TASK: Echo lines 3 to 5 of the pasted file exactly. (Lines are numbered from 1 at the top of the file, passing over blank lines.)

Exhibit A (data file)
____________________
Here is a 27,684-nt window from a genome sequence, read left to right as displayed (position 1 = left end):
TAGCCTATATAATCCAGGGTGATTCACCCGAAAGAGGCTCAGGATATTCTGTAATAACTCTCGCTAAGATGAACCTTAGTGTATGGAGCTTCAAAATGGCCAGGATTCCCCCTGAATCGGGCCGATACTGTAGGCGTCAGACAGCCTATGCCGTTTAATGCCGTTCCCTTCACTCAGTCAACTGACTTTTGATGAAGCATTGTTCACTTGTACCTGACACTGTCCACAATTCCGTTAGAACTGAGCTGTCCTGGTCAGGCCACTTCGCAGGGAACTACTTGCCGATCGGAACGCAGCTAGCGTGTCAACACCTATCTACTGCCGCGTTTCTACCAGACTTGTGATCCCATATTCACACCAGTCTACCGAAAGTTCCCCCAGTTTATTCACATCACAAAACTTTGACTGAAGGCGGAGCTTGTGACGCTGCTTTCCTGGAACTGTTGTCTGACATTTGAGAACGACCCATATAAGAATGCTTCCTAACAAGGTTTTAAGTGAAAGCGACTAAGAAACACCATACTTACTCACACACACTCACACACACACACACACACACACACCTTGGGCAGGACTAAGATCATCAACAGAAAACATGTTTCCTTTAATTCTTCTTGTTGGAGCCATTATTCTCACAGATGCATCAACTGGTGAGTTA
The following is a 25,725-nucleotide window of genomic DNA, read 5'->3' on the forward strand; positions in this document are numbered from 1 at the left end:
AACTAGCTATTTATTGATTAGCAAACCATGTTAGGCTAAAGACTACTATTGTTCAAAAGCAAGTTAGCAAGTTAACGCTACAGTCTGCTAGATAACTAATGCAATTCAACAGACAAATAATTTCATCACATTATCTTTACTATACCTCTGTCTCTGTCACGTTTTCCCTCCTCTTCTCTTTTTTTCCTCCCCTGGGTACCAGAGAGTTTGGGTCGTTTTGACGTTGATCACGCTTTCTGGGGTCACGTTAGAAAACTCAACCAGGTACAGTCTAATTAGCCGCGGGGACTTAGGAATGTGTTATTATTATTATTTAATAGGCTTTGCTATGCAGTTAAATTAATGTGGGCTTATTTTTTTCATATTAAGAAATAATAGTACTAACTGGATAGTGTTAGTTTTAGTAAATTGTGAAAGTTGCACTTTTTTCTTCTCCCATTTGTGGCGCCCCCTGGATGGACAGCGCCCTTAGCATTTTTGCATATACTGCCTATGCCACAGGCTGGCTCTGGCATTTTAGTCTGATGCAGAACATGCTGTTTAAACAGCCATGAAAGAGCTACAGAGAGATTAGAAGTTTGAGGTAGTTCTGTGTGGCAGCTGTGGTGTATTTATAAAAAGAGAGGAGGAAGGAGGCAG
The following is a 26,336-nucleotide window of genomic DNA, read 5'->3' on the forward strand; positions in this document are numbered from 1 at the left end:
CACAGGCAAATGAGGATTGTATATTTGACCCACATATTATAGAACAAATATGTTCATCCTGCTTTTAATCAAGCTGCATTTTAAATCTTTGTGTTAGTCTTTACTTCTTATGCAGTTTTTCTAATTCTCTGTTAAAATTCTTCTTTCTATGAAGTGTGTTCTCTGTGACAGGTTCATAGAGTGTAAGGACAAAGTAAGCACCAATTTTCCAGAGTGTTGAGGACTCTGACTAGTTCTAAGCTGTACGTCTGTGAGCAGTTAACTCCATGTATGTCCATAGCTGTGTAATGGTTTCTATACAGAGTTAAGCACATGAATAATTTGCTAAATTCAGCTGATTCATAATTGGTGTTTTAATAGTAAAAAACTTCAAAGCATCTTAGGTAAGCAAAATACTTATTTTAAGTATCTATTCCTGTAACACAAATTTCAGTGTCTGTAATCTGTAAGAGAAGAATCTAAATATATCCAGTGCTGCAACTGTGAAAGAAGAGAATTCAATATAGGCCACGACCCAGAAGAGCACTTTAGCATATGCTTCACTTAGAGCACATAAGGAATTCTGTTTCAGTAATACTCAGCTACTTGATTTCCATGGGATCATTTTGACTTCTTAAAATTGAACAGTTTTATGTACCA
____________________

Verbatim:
The following is a 25,725-nucleotide window of genomic DNA, read 5'->3' on the forward strand; positions in this document are numbered from 1 at the left end:
AACTAGCTATTTATTGATTAGCAAACCATGTTAGGCTAAAGACTACTATTGTTCAAAAGCAAGTTAGCAAGTTAACGCTACAGTCTGCTAGATAACTAATGCAATTCAACAGACAAATAATTTCATCACATTATCTTTACTATACCTCTGTCTCTGTCACGTTTTCCCTCCTCTTCTCTTTTTTTCCTCCCCTGGGTACCAGAGAGTTTGGGTCGTTTTGACGTTGATCACGCTTTCTGGGGTCACGTTAGAAAACTCAACCAGGTACAGTCTAATTAGCCGCGGGGACTTAGGAATGTGTTATTATTATTATTTAATAGGCTTTGCTATGCAGTTAAATTAATGTGGGCTTATTTTTTTCATATTAAGAAATAATAGTACTAACTGGATAGTGTTAGTTTTAGTAAATTGTGAAAGTTGCACTTTTTTCTTCTCCCATTTGTGGCGCCCCCTGGATGGACAGCGCCCTTAGCATTTTTGCATATACTGCCTATGCCACAGGCTGGCTCTGGCATTTTAGTCTGATGCAGAACATGCTGTTTAAACAGCCATGAAAGAGCTACAGAGAGATTAGAAGTTTGAGGTAGTTCTGTGTGGCAGCTGTGGTGTATTTATAAAAAGAGAGGAGGAAGGAGGCAG
The following is a 26,336-nucleotide window of genomic DNA, read 5'->3' on the forward strand; positions in this document are numbered from 1 at the left end: